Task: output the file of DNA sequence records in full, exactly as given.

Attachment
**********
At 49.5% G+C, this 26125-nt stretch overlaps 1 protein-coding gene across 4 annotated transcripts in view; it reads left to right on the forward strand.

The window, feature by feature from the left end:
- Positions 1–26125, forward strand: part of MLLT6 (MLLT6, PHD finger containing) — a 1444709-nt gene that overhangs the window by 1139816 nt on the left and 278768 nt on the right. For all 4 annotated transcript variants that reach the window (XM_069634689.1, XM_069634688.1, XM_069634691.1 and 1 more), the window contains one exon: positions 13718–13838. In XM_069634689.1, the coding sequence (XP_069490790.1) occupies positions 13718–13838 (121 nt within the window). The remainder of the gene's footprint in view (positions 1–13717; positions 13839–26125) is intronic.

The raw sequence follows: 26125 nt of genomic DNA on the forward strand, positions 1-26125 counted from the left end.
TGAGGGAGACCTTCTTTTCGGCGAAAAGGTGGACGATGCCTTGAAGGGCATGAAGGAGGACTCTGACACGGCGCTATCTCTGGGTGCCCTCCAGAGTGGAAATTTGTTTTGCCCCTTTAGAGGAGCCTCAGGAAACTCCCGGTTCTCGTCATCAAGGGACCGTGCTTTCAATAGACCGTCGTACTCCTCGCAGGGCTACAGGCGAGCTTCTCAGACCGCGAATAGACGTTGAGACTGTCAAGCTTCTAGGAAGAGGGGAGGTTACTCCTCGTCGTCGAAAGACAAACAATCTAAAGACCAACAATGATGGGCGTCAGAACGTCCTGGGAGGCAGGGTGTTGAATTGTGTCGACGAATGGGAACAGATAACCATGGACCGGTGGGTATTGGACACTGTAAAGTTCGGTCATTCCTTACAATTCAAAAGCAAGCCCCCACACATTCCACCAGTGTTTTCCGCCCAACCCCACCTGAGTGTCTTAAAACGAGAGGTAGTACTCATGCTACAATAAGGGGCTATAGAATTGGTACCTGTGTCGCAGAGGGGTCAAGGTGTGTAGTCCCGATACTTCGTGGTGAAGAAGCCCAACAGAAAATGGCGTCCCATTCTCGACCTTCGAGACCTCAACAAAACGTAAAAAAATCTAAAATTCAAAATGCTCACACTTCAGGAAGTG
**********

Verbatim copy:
At 49.5% G+C, this 26125-nt stretch overlaps 1 protein-coding gene across 4 annotated transcripts in view; it reads left to right on the forward strand.

The window, feature by feature from the left end:
- Positions 1–26125, forward strand: part of MLLT6 (MLLT6, PHD finger containing) — a 1444709-nt gene that overhangs the window by 1139816 nt on the left and 278768 nt on the right. For all 4 annotated transcript variants that reach the window (XM_069634689.1, XM_069634688.1, XM_069634691.1 and 1 more), the window contains one exon: positions 13718–13838. In XM_069634689.1, the coding sequence (XP_069490790.1) occupies positions 13718–13838 (121 nt within the window). The remainder of the gene's footprint in view (positions 1–13717; positions 13839–26125) is intronic.

The raw sequence follows: 26125 nt of genomic DNA on the forward strand, positions 1-26125 counted from the left end.
TGAGGGAGACCTTCTTTTCGGCGAAAAGGTGGACGATGCCTTGAAGGGCATGAAGGAGGACTCTGACACGGCGCTATCTCTGGGTGCCCTCCAGAGTGGAAATTTGTTTTGCCCCTTTAGAGGAGCCTCAGGAAACTCCCGGTTCTCGTCATCAAGGGACCGTGCTTTCAATAGACCGTCGTACTCCTCGCAGGGCTACAGGCGAGCTTCTCAGACCGCGAATAGACGTTGAGACTGTCAAGCTTCTAGGAAGAGGGGAGGTTACTCCTCGTCGTCGAAAGACAAACAATCTAAAGACCAACAATGATGGGCGTCAGAACGTCCTGGGAGGCAGGGTGTTGAATTGTGTCGACGAATGGGAACAGATAACCATGGACCGGTGGGTATTGGACACTGTAAAGTTCGGTCATTCCTTACAATTCAAAAGCAAGCCCCCACACATTCCACCAGTGTTTTCCGCCCAACCCCACCTGAGTGTCTTAAAACGAGAGGTAGTACTCATGCTACAATAAGGGGCTATAGAATTGGTACCTGTGTCGCAGAGGGGTCAAGGTGTGTAGTCCCGATACTTCGTGGTGAAGAAGCCCAACAGAAAATGGCGTCCCATTCTCGACCTTCGAGACCTCAACAAAACGTAAAAAAATCTAAAATTCAAAATGCTCACACTTCAGGAAGTG